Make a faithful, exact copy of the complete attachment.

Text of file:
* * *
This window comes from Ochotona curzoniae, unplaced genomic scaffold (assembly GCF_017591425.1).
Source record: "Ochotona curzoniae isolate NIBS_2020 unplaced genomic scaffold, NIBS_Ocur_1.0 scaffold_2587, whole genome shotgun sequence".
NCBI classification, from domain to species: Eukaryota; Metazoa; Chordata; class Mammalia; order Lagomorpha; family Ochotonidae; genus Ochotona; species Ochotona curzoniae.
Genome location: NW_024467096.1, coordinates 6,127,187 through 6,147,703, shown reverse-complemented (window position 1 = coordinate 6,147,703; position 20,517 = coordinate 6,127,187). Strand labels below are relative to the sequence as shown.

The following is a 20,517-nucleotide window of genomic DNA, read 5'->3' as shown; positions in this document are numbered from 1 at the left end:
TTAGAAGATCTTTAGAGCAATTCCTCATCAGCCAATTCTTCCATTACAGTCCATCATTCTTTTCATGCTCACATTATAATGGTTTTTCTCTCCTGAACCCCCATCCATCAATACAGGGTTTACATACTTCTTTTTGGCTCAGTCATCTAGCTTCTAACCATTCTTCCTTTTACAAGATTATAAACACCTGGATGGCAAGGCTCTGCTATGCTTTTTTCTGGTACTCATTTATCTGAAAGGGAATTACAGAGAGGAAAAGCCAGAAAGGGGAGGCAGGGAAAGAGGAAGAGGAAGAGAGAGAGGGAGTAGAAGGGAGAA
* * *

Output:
This window comes from Ochotona curzoniae, unplaced genomic scaffold (assembly GCF_017591425.1).
Source record: "Ochotona curzoniae isolate NIBS_2020 unplaced genomic scaffold, NIBS_Ocur_1.0 scaffold_2587, whole genome shotgun sequence".
NCBI classification, from domain to species: Eukaryota; Metazoa; Chordata; class Mammalia; order Lagomorpha; family Ochotonidae; genus Ochotona; species Ochotona curzoniae.
Genome location: NW_024467096.1, coordinates 6,127,187 through 6,147,703, shown reverse-complemented (window position 1 = coordinate 6,147,703; position 20,517 = coordinate 6,127,187). Strand labels below are relative to the sequence as shown.

The following is a 20,517-nucleotide window of genomic DNA, read 5'->3' as shown; positions in this document are numbered from 1 at the left end:
TTAGAAGATCTTTAGAGCAATTCCTCATCAGCCAATTCTTCCATTACAGTCCATCATTCTTTTCATGCTCACATTATAATGGTTTTTCTCTCCTGAACCCCCATCCATCAATACAGGGTTTACATACTTCTTTTTGGCTCAGTCATCTAGCTTCTAACCATTCTTCCTTTTACAAGATTATAAACACCTGGATGGCAAGGCTCTGCTATGCTTTTTTCTGGTACTCATTTATCTGAAAGGGAATTACAGAGAGGAAAAGCCAGAAAGGGGAGGCAGGGAAAGAGGAAGAGGAAGAGAGAGAGGGAGTAGAAGGGAGAA